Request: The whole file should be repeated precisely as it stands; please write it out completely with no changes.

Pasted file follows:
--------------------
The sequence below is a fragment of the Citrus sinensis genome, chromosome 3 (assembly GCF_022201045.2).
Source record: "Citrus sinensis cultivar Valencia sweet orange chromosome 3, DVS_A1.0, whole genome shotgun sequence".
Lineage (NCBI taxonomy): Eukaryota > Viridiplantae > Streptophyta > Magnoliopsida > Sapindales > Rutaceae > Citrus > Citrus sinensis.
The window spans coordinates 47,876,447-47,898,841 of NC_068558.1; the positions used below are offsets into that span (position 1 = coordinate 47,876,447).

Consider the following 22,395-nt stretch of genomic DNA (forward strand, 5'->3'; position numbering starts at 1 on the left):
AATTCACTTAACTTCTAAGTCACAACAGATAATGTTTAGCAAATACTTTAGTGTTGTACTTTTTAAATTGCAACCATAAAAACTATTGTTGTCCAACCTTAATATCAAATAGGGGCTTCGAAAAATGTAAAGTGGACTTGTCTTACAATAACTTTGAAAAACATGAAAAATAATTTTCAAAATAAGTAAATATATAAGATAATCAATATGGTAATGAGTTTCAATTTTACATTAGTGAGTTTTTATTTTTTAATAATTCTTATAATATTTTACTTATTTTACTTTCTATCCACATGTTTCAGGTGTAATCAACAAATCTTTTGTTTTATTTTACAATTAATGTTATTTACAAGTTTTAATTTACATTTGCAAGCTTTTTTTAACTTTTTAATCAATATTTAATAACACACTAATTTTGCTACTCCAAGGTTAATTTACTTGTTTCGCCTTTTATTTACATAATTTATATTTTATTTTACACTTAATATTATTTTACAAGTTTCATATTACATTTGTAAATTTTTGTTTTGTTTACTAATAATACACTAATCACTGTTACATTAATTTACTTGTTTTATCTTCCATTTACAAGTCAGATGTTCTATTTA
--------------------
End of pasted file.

The sequence below is a fragment of the Citrus sinensis genome, chromosome 3 (assembly GCF_022201045.2).
Source record: "Citrus sinensis cultivar Valencia sweet orange chromosome 3, DVS_A1.0, whole genome shotgun sequence".
Lineage (NCBI taxonomy): Eukaryota > Viridiplantae > Streptophyta > Magnoliopsida > Sapindales > Rutaceae > Citrus > Citrus sinensis.
The window spans coordinates 47,876,447-47,898,841 of NC_068558.1; the positions used below are offsets into that span (position 1 = coordinate 47,876,447).

Consider the following 22,395-nt stretch of genomic DNA (forward strand, 5'->3'; position numbering starts at 1 on the left):
AATTCACTTAACTTCTAAGTCACAACAGATAATGTTTAGCAAATACTTTAGTGTTGTACTTTTTAAATTGCAACCATAAAAACTATTGTTGTCCAACCTTAATATCAAATAGGGGCTTCGAAAAATGTAAAGTGGACTTGTCTTACAATAACTTTGAAAAACATGAAAAATAATTTTCAAAATAAGTAAATATATAAGATAATCAATATGGTAATGAGTTTCAATTTTACATTAGTGAGTTTTTATTTTTTAATAATTCTTATAATATTTTACTTATTTTACTTTCTATCCACATGTTTCAGGTGTAATCAACAAATCTTTTGTTTTATTTTACAATTAATGTTATTTACAAGTTTTAATTTACATTTGCAAGCTTTTTTTAACTTTTTAATCAATATTTAATAACACACTAATTTTGCTACTCCAAGGTTAATTTACTTGTTTCGCCTTTTATTTACATAATTTATATTTTATTTTACACTTAATATTATTTTACAAGTTTCATATTACATTTGTAAATTTTTGTTTTGTTTACTAATAATACACTAATCACTGTTACATTAATTTACTTGTTTTATCTTCCATTTACAAGTCAGATGTTCTATTTA